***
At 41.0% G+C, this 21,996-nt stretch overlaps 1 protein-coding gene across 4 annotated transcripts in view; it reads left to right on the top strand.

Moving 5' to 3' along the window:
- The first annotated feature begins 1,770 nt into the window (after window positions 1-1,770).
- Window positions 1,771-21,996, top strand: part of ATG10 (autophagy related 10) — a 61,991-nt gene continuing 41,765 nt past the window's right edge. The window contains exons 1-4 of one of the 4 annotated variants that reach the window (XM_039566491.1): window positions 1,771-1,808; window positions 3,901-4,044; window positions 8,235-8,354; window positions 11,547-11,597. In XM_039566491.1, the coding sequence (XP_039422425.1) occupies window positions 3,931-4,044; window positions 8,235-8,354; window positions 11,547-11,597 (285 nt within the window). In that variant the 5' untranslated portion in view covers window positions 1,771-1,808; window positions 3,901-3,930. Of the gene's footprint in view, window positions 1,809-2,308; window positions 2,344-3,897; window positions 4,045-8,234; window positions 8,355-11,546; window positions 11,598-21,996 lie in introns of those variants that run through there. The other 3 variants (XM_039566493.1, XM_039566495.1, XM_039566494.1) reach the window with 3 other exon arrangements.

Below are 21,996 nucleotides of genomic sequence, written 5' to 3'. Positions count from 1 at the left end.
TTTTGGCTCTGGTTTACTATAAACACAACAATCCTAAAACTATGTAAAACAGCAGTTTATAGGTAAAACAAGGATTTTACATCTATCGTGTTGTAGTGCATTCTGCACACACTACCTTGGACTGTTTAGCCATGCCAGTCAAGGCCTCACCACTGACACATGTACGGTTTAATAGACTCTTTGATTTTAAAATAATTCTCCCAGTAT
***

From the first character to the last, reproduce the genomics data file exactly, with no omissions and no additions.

At 41.0% G+C, this 21,996-nt stretch overlaps 1 protein-coding gene across 4 annotated transcripts in view; it reads left to right on the top strand.

Moving 5' to 3' along the window:
- The first annotated feature begins 1,770 nt into the window (after window positions 1-1,770).
- Window positions 1,771-21,996, top strand: part of ATG10 (autophagy related 10) — a 61,991-nt gene continuing 41,765 nt past the window's right edge. The window contains exons 1-4 of one of the 4 annotated variants that reach the window (XM_039566491.1): window positions 1,771-1,808; window positions 3,901-4,044; window positions 8,235-8,354; window positions 11,547-11,597. In XM_039566491.1, the coding sequence (XP_039422425.1) occupies window positions 3,931-4,044; window positions 8,235-8,354; window positions 11,547-11,597 (285 nt within the window). In that variant the 5' untranslated portion in view covers window positions 1,771-1,808; window positions 3,901-3,930. Of the gene's footprint in view, window positions 1,809-2,308; window positions 2,344-3,897; window positions 4,045-8,234; window positions 8,355-11,546; window positions 11,598-21,996 lie in introns of those variants that run through there. The other 3 variants (XM_039566493.1, XM_039566495.1, XM_039566494.1) reach the window with 3 other exon arrangements.

Below are 21,996 nucleotides of genomic sequence, written 5' to 3'. Positions count from 1 at the left end.
TTTTGGCTCTGGTTTACTATAAACACAACAATCCTAAAACTATGTAAAACAGCAGTTTATAGGTAAAACAAGGATTTTACATCTATCGTGTTGTAGTGCATTCTGCACACACTACCTTGGACTGTTTAGCCATGCCAGTCAAGGCCTCACCACTGACACATGTACGGTTTAATAGACTCTTTGATTTTAAAATAATTCTCCCAGTAT